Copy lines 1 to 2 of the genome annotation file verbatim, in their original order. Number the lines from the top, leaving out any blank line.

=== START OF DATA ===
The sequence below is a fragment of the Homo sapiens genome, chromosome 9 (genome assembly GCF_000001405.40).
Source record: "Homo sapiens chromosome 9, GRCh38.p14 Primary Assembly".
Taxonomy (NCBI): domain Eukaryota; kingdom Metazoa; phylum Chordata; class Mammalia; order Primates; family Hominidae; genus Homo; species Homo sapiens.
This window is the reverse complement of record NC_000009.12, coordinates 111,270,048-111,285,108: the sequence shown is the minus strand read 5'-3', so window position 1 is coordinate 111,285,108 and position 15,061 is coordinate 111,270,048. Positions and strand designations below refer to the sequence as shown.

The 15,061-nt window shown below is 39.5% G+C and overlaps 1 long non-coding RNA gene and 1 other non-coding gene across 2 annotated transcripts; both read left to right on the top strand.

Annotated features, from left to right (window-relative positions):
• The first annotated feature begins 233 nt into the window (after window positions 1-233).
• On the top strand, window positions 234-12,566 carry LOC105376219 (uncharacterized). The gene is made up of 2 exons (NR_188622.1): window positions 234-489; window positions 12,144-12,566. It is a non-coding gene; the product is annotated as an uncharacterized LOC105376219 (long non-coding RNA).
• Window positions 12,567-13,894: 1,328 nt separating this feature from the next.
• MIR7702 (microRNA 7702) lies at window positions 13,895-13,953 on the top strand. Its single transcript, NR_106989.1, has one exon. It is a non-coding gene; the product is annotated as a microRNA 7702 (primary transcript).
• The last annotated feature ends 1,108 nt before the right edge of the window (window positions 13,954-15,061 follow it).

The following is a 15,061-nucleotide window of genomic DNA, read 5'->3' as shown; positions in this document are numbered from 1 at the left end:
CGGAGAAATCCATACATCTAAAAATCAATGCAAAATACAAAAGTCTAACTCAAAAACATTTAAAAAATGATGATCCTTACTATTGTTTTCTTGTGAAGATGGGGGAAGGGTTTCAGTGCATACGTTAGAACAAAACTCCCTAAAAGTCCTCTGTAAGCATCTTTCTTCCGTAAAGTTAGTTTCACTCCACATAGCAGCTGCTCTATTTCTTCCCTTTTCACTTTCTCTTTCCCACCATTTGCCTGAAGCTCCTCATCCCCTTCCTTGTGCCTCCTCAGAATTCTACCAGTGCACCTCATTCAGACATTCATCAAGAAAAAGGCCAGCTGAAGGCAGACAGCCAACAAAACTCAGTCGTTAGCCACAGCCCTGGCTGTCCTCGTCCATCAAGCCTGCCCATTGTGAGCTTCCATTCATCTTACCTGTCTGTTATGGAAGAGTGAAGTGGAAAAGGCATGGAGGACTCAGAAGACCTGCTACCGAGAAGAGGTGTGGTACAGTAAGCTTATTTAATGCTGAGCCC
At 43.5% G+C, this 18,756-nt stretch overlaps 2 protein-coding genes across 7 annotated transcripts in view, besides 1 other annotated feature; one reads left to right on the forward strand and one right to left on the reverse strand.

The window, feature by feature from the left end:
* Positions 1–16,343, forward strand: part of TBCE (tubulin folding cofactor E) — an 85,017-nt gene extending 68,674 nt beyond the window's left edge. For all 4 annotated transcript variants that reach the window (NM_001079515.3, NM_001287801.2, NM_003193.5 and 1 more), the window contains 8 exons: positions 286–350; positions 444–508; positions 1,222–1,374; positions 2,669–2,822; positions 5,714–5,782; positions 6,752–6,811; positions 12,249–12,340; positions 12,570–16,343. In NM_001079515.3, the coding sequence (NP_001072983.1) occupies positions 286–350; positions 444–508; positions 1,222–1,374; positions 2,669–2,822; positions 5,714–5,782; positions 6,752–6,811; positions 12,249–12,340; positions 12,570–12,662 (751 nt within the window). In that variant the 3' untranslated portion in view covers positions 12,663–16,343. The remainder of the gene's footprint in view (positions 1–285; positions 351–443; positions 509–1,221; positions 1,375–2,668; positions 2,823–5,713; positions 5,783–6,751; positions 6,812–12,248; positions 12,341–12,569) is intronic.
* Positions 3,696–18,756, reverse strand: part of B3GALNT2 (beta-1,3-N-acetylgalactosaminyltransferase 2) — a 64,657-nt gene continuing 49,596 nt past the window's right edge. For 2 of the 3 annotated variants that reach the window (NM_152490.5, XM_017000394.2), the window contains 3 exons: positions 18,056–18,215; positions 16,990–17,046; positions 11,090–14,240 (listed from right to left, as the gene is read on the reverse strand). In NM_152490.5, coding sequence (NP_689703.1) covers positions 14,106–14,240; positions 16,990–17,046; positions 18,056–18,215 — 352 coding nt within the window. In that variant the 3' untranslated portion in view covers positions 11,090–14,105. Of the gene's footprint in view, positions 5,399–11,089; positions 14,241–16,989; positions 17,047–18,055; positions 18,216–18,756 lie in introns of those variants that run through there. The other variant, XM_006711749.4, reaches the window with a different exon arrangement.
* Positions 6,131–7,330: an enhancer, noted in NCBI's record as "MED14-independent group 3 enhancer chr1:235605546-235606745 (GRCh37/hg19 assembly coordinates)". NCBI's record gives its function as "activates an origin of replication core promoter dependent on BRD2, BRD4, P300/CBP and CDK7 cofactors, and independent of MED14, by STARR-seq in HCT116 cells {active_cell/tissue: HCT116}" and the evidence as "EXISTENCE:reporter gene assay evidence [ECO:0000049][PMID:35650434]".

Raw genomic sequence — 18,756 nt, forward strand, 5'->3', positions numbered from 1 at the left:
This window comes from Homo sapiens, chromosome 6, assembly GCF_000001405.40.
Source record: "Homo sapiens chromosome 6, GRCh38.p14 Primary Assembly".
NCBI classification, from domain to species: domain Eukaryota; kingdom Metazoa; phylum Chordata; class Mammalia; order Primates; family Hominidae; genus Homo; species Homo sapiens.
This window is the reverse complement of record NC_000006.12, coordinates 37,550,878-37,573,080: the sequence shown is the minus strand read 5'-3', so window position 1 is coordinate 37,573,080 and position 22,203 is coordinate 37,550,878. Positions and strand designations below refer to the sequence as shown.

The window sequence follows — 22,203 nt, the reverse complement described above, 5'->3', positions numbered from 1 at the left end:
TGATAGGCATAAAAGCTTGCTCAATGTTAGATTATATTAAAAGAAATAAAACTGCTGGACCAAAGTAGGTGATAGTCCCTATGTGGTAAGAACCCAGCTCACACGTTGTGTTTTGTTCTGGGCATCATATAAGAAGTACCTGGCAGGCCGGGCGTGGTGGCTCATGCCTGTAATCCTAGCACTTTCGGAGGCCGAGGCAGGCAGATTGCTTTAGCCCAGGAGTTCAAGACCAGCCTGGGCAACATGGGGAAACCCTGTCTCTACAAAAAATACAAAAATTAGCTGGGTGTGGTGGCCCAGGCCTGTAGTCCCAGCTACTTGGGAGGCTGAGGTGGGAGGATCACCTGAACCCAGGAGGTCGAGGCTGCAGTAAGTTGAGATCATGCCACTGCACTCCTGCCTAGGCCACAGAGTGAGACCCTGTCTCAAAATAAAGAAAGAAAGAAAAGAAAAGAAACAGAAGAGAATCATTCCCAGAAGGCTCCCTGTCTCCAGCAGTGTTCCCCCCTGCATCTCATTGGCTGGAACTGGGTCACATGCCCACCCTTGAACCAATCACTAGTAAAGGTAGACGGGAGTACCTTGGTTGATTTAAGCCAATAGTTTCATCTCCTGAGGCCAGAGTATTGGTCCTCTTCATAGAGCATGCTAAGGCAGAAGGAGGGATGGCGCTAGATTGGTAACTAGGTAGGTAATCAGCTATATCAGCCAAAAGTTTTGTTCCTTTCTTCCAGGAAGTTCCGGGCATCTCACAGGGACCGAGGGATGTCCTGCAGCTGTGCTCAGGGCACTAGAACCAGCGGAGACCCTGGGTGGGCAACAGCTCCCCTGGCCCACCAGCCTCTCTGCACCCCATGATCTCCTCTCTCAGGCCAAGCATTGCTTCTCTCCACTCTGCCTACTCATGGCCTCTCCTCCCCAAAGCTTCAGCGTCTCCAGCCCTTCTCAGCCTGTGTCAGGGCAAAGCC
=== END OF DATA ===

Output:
The sequence below is a fragment of the Homo sapiens genome, chromosome 9 (genome assembly GCF_000001405.40).
Source record: "Homo sapiens chromosome 9, GRCh38.p14 Primary Assembly".